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Virtual Reality from Google: Headed to a K-12 Near You

November 23, 2015

Google has partnered with Subaru to bring fifteen major cities a new, exciting and highly engaging technology to assist within the learning environment. Teachers will receive tablets for themselves and ASUS smartphones for students that will be converted into virtual reality devices via Google Cardboard, similar to nostalgic Mattel Viewmasters.  Devices will be synched through a central router, which will also be included in the Google Expedition kit for future adoption. Google Expedition enables virtual field trips throughout internationally recognized locations around the world.




A rapidly growing program to influence the core of our future consumers by immersing them in virtual reality technology, teachers will be educating young minds through over 100 various virtual journeys, while Google works quickly in establishing this technology into the public educational system. In addition to an already established Google Classroom learning space, Google works to shape our future generation of leaders in making the world a better place to live. 

According to Mobile Commerce Press, “Google did not immediately identify exactly how many schools would be receiving the virtual reality kits” but in upcoming months, twelve major cities in the United States will be the first of many to experience Virtual Reality via Google. The cities set to receive this new technology will be: New Orleans, Las Vegas, Detroit, Baltimore, Orlando, Cincinnati, Alexandria, Phoenix, Indianapolis, Washington D.C., Salt Lake City and Portland.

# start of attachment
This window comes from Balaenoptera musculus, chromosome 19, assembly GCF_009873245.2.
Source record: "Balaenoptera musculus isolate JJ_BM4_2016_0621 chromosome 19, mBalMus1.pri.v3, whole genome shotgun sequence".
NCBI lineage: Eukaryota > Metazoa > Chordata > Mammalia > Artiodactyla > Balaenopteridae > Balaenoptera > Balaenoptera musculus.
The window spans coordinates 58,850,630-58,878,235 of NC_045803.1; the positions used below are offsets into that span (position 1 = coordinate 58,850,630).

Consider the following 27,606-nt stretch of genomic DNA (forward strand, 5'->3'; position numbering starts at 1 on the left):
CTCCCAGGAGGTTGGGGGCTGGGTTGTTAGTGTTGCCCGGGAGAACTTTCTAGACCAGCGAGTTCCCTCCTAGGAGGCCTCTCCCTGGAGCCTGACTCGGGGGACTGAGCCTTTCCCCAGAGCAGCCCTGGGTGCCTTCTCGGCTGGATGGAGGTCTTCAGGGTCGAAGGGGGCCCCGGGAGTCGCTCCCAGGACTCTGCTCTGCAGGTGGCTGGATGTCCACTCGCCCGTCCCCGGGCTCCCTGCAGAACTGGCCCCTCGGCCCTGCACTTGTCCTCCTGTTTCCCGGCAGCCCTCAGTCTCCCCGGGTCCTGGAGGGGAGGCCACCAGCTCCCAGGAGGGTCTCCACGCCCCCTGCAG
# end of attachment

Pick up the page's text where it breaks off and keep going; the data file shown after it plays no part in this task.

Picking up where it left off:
Based on the cities presented to us, it appears that this project is also experimental in capacity, as many of these cities are known for their poor educational systems, while others are known for innovation. This, of course, is only speculation. Toronto, Singapore and Denmark will also be added to the list of major cities test-driving this technology in the near future. That’s a total of fifteen cities presented with the gift of virtual reality.

Previously, the Google Expeditions project launched into many major cities, allowing schools to sign up on a per-request basis. Museums and regularly visited trademarks around the world are jumping aboard to make their location accessible via Google. As more people adopt and grow Google Cardboard for their every day lesson planning and tourism, we can begin to see an equal acceptance for mankind. Or, so can we hope. Allowing us to understand the culture of one another is just one step closer to the end of violence and hate. And it’s not bad business for Google, either. 




Edited by Kyle Piscioniere

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